Tuesday, June 10, 2008

The Story of Mental Confidence

Crazy Rower#2 takes on a climb.

The Story of Mental Confidence.
You can only do it if you believe it. Winners always believe in themselves and losers usually question if. I know this of course, as both a winner and a loser many times in my life, but once again had a DOH realization of an old truth this weekend.

We arrived at the trail head at around 8am and it was already above 90 degrees. I looked over the tree-less desert landscape and knew it was going to get hot out there. My companions were rearing to go and were pushing to ride the competitive loop instead of the nice easy "friendly" trail that I had assumed we were riding. Looking at them, I wanted to say, "But listen you leg muscled fit freaks, I am riding scared with very limited fitness and I don't think I can do this...wahhhhhhh." But instead, I just adjusted my crappy knee brace, took a deep breath and followed them onto a trail which my only experience with was watching people wreck on it during an NMBA race in January.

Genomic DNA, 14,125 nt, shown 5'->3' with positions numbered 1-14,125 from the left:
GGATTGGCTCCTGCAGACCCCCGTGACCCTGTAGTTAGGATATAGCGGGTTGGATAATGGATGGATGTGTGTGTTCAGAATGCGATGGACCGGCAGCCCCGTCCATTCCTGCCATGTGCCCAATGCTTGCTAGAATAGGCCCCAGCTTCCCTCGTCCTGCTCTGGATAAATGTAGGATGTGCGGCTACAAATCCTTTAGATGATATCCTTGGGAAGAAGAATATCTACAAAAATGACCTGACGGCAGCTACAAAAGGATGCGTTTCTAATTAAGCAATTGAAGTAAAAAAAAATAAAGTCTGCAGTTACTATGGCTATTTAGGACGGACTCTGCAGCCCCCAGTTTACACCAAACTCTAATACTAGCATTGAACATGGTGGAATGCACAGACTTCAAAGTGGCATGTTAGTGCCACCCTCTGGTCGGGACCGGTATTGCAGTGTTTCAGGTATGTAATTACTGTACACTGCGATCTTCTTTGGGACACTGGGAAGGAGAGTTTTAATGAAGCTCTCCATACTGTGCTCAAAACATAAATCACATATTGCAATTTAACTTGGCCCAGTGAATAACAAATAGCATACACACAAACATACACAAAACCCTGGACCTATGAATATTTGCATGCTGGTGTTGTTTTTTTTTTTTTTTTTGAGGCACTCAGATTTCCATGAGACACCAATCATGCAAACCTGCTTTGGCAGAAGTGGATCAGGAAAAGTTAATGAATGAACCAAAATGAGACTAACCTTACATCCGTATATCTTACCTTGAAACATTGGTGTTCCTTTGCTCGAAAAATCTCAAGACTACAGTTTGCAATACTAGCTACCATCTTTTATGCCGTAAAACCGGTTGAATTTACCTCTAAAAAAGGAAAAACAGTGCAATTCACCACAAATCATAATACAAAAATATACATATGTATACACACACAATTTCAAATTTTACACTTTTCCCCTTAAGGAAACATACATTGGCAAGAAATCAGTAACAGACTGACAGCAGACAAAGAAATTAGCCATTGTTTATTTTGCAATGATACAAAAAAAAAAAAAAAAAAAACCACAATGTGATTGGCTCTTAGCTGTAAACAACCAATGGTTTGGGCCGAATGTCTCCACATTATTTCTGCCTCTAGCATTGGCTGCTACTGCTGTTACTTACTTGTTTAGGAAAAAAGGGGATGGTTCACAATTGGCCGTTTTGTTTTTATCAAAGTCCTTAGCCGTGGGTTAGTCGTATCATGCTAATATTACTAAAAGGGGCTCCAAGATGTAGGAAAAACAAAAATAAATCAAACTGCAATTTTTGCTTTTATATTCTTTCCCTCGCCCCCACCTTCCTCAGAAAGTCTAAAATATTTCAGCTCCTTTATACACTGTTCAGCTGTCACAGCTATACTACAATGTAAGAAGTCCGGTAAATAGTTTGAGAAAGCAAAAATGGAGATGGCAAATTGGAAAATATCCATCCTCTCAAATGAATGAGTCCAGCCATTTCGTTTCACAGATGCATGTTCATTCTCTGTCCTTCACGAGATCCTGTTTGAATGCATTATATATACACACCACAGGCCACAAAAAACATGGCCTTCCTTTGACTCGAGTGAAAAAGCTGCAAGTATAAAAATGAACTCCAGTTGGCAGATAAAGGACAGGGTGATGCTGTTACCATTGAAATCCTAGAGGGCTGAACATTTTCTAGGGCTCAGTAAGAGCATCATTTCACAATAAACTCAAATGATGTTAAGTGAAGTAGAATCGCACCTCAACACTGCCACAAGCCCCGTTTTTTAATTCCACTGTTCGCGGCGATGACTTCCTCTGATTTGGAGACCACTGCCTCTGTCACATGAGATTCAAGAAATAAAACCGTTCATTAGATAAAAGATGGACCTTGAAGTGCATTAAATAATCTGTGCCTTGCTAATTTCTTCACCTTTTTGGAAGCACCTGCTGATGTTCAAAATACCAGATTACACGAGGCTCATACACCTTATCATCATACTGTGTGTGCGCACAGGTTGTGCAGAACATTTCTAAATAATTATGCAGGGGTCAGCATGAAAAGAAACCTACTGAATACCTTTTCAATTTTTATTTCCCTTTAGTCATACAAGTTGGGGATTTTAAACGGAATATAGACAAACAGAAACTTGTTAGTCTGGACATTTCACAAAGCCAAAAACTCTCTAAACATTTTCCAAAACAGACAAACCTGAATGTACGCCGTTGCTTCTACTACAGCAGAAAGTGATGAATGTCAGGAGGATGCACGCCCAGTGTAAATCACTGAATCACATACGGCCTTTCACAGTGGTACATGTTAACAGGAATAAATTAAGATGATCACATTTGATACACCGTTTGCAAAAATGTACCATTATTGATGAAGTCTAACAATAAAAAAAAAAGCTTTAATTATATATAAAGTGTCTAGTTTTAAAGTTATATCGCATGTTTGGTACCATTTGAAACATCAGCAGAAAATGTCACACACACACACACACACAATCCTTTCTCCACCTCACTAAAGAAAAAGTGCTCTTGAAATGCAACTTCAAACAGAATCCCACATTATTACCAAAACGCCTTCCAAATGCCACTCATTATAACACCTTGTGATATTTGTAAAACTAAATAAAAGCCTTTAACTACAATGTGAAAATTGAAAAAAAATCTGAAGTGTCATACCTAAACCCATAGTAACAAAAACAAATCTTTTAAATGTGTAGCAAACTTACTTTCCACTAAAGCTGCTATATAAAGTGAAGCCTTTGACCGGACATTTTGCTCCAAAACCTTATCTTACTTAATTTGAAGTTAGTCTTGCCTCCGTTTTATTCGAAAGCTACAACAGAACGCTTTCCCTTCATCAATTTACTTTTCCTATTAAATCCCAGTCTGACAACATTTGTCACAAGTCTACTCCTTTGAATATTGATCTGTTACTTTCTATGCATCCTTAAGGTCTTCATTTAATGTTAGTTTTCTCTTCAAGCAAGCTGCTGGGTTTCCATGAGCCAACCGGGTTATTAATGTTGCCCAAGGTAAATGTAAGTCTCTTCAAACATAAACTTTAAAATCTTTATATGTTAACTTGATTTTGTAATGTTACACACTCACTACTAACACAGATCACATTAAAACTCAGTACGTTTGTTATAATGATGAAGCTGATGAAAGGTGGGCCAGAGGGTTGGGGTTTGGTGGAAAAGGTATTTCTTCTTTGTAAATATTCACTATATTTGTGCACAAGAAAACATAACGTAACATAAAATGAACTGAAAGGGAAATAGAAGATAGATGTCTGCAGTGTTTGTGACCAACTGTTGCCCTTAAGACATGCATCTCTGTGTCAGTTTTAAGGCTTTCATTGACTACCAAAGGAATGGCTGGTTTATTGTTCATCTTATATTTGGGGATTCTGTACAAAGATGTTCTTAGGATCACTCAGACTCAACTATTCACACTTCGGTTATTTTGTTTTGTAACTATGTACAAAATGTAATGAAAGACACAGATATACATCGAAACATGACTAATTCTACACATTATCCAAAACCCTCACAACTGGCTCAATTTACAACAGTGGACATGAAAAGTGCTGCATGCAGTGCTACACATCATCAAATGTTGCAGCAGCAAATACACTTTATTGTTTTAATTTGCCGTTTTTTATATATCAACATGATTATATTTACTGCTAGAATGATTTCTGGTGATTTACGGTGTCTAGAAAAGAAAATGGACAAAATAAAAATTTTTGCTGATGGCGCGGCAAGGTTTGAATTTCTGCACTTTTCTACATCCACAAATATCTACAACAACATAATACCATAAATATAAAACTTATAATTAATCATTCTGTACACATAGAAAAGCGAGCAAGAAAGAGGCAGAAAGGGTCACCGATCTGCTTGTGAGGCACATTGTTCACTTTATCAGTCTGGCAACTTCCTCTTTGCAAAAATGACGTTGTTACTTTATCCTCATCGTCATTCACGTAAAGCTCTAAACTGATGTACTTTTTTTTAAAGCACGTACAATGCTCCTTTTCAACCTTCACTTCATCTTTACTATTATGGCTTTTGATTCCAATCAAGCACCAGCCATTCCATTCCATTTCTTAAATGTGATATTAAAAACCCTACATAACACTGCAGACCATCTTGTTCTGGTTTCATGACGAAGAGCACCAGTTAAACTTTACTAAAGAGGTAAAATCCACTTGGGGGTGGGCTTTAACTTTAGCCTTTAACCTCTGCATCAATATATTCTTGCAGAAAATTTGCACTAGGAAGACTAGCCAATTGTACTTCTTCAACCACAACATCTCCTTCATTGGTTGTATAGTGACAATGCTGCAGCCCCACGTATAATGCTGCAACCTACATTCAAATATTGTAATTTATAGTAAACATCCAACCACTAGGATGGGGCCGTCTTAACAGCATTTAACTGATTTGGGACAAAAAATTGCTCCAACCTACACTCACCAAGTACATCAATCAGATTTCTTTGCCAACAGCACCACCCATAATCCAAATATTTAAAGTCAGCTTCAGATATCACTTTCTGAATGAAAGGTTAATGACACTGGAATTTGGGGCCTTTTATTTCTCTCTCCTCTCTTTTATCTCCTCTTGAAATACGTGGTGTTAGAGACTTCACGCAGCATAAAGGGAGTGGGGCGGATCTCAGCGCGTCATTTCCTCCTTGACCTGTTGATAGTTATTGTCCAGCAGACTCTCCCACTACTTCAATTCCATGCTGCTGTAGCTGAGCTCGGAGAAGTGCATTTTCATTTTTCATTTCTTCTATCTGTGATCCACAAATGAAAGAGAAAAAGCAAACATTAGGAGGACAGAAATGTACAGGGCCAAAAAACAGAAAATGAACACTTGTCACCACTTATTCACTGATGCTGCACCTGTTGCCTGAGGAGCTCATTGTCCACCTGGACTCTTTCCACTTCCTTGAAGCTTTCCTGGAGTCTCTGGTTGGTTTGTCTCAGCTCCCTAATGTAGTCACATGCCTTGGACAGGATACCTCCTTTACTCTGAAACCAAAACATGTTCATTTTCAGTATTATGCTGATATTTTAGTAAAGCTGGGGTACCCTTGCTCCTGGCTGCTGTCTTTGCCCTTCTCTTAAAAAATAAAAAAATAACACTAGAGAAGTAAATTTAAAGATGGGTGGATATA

Approximately two seconds later, we come to the first hill which just seems to drop out of the sky. I can see ahead that the terrain even 20 feet ahead is at a much lower elevation, which intuitively to my small brain, means the trail is going go straight down. I hit the brakes and did the worst thing that you can do while beginning to descend something. I stopped and stared at it and thought about endoing down it. See mentally right now, I don't have it. I don't want to wreck because I don't want to injure myself and therefore my brakes have been getting way to much use which really isn't any safer anyway. Big hills require finesse braking, not over braking so I know in my head that I can't take this slow, I just need to go. But instead, I start walking down the damn hill, dragging my bike, which I can assure you is harder on my knee than just riding it.